Poblano pepper is a mild chile pepper native to Mexico. Particularly, from the state of Puebla, where the pepper was named after. It is best described as the middle point between the bell and jalapeño pepper. It can grow as much or even larger than a bell pepper. But, it is skinnier and has a pointy tip that resembles a jalapeño. Similarly, poblano also starts as dark green, the stage where it is commonly picked and sold, and eventually turns dark red or black as they mature. They are also closely related to the Mulato chile.
It offers a mild heat that ranges from 1,000 to 2,000 Scoville units. And like chipotle, dried poblano peppers are referred to as Ancho peppers. Regardless, this pepper has been, if not the most, one of the most popular peppers in Mexico since the beginning of time. In fact, it has been a staple ingredient in making salsas. Thus, it is also widely available in the United States, especially in the states near the Mexican border, such as Texas.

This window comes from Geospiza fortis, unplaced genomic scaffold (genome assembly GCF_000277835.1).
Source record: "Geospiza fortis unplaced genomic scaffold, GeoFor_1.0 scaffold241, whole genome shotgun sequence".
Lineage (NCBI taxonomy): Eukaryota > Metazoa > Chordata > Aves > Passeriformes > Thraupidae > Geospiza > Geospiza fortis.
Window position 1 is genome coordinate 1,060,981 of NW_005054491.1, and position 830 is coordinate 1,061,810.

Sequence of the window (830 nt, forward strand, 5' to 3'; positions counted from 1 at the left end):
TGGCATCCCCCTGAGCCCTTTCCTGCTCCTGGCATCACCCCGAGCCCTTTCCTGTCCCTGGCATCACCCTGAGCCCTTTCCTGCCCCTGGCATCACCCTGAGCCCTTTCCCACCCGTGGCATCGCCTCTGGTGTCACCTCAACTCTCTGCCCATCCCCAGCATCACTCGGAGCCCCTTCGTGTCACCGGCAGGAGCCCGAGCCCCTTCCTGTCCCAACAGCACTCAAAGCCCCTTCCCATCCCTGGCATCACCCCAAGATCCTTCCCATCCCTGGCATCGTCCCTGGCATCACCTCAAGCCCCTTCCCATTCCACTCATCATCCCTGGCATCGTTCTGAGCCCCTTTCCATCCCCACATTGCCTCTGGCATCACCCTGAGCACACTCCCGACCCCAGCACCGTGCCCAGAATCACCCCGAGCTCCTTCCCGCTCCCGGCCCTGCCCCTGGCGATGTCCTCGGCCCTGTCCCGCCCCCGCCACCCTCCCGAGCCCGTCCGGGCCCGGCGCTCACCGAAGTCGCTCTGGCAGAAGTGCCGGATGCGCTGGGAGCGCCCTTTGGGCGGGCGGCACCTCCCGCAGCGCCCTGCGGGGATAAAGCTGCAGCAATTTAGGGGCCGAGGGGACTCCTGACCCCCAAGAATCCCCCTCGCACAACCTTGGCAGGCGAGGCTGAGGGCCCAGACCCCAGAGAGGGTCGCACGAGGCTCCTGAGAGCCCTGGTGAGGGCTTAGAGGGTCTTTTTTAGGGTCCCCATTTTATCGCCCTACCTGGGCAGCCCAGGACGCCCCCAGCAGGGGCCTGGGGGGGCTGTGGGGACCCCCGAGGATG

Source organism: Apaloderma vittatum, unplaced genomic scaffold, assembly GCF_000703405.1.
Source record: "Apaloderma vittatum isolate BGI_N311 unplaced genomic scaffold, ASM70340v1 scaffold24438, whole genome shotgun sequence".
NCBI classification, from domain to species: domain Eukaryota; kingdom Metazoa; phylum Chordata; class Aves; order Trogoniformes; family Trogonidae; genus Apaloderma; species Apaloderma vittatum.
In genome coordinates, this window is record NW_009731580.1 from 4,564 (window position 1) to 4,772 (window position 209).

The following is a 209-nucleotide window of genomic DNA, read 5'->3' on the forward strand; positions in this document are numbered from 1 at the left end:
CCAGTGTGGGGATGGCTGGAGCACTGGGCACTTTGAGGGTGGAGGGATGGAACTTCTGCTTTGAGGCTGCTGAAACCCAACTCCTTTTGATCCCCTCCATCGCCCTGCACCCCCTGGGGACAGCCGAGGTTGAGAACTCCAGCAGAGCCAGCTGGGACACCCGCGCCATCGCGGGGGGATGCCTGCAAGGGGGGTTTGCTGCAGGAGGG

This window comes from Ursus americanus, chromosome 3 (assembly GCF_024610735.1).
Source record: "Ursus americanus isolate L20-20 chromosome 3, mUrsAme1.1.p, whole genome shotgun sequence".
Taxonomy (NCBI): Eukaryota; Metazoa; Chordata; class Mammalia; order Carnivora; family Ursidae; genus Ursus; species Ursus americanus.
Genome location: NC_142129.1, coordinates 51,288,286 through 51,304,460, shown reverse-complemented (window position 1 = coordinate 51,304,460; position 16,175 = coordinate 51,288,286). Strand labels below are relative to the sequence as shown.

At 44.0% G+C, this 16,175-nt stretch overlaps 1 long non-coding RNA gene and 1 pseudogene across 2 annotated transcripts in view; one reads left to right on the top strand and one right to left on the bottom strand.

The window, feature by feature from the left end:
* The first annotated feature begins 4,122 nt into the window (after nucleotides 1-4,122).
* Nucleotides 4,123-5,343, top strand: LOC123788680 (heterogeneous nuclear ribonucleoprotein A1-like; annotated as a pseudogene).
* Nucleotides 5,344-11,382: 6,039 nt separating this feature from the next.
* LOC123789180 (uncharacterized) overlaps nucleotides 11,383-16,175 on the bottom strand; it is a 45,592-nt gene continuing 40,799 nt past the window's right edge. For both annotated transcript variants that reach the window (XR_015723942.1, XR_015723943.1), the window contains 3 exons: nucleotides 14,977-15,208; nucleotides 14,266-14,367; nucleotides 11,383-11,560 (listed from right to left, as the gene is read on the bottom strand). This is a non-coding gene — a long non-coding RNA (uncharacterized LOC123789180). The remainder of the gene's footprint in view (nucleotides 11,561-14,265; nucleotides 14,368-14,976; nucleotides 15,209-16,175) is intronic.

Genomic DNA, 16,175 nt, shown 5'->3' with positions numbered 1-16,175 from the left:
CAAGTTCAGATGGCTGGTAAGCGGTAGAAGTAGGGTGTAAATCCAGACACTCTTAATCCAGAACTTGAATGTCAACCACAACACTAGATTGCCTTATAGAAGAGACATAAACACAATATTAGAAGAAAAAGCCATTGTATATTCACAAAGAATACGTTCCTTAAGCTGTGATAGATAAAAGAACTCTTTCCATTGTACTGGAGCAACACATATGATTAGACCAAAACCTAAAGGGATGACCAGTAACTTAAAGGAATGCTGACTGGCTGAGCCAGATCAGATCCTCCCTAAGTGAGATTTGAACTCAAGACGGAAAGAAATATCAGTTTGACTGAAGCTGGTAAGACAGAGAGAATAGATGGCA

Family: Solanaceae (Nightshade)
Genus: Capsicum L. (Pepper)
Species: Capsicum Annuum L.
Binomial Name: Capsicum Annuum var. Annuum ‘Poblano’
Poblano Pepper Trivia
- Interestingly, poblano peppers are triangular, heart-shaped fruits.
- Poblano peppers are good to eat during pregnancy. It provides a lot of iron, which reduces the chances of underweight or premature newborns by 8.4%.
- Poblano peppers also help in treating lung ailments like COPD due to its manganese, zinc, and selenium content.